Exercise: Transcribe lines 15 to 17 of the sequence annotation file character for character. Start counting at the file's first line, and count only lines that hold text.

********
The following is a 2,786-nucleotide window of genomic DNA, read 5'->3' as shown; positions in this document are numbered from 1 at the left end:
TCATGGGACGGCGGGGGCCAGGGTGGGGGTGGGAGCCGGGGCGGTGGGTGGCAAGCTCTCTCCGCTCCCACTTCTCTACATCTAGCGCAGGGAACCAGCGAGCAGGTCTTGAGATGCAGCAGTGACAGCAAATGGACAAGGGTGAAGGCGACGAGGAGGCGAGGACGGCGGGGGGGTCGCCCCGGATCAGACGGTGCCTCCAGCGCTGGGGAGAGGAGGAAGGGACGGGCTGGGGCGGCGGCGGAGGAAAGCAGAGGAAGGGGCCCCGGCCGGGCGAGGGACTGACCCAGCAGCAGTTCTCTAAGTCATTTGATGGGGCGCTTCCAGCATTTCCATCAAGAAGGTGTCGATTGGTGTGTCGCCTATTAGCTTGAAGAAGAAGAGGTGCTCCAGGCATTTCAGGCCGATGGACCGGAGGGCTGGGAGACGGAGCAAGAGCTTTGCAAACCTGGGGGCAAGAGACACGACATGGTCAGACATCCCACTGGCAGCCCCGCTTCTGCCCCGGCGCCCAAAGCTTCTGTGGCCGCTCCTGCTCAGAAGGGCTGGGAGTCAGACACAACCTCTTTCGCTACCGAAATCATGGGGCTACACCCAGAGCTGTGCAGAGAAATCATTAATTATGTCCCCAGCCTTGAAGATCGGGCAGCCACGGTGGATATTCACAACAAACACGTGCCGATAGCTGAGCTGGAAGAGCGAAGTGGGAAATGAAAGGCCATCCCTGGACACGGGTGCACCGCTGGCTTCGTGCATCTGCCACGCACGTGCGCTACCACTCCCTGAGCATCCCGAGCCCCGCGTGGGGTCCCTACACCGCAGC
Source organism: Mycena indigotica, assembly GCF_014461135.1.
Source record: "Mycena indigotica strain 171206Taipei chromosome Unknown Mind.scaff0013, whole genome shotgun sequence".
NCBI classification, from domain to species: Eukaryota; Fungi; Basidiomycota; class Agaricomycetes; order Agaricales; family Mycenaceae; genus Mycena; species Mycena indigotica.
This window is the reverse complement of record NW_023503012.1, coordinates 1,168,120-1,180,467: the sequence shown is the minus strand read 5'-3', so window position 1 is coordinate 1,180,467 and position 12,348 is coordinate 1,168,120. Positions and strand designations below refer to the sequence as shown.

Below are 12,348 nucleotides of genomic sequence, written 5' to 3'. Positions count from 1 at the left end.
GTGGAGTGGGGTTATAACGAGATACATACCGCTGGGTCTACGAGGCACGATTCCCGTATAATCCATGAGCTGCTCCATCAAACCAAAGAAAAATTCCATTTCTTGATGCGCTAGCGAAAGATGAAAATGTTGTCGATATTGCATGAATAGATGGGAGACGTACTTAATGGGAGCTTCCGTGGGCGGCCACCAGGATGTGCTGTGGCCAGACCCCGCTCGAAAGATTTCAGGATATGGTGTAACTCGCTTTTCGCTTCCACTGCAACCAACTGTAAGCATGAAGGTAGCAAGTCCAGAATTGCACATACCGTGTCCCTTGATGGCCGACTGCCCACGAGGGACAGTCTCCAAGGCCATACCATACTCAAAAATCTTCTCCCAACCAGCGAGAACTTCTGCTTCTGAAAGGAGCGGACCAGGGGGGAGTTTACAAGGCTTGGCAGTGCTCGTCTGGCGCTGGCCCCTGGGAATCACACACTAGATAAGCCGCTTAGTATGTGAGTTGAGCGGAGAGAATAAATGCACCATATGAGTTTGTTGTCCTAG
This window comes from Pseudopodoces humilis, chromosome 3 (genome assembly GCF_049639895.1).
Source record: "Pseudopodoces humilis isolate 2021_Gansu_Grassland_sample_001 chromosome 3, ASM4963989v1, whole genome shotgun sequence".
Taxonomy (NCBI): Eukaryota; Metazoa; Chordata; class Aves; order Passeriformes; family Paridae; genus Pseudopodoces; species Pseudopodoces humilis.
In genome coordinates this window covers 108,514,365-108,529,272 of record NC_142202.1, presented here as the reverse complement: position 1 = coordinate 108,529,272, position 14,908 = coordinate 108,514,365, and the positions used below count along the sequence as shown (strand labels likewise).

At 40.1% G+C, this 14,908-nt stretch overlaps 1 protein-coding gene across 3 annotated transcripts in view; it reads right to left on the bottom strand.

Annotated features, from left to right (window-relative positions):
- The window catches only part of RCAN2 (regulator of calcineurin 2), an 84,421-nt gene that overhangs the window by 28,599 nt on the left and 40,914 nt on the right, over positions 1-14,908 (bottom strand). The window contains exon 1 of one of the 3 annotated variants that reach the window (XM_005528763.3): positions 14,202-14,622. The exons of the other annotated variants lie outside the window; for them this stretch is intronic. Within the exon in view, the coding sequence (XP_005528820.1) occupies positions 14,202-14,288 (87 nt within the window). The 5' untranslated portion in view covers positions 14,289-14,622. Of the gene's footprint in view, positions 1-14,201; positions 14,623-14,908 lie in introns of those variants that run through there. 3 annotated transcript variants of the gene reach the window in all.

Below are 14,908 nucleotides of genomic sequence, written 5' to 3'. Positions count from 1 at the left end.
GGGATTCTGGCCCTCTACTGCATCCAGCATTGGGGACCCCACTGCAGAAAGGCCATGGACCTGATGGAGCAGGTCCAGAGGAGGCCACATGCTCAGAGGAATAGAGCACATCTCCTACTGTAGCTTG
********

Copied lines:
- The window catches only part of RCAN2 (regulator of calcineurin 2), an 84,421-nt gene that overhangs the window by 28,599 nt on the left and 40,914 nt on the right, over positions 1-14,908 (bottom strand). The window contains exon 1 of one of the 3 annotated variants that reach the window (XM_005528763.3): positions 14,202-14,622. The exons of the other annotated variants lie outside the window; for them this stretch is intronic. Within the exon in view, the coding sequence (XP_005528820.1) occupies positions 14,202-14,288 (87 nt within the window). The 5' untranslated portion in view covers positions 14,289-14,622. Of the gene's footprint in view, positions 1-14,201; positions 14,623-14,908 lie in introns of those variants that run through there. 3 annotated transcript variants of the gene reach the window in all.

Below are 14,908 nucleotides of genomic sequence, written 5' to 3'. Positions count from 1 at the left end.
GGGATTCTGGCCCTCTACTGCATCCAGCATTGGGGACCCCACTGCAGAAAGGCCATGGACCTGATGGAGCAGGTCCAGAGGAGGCCACATGCTCAGAGGAATAGAGCACATCTCCTACTGTAGCTTG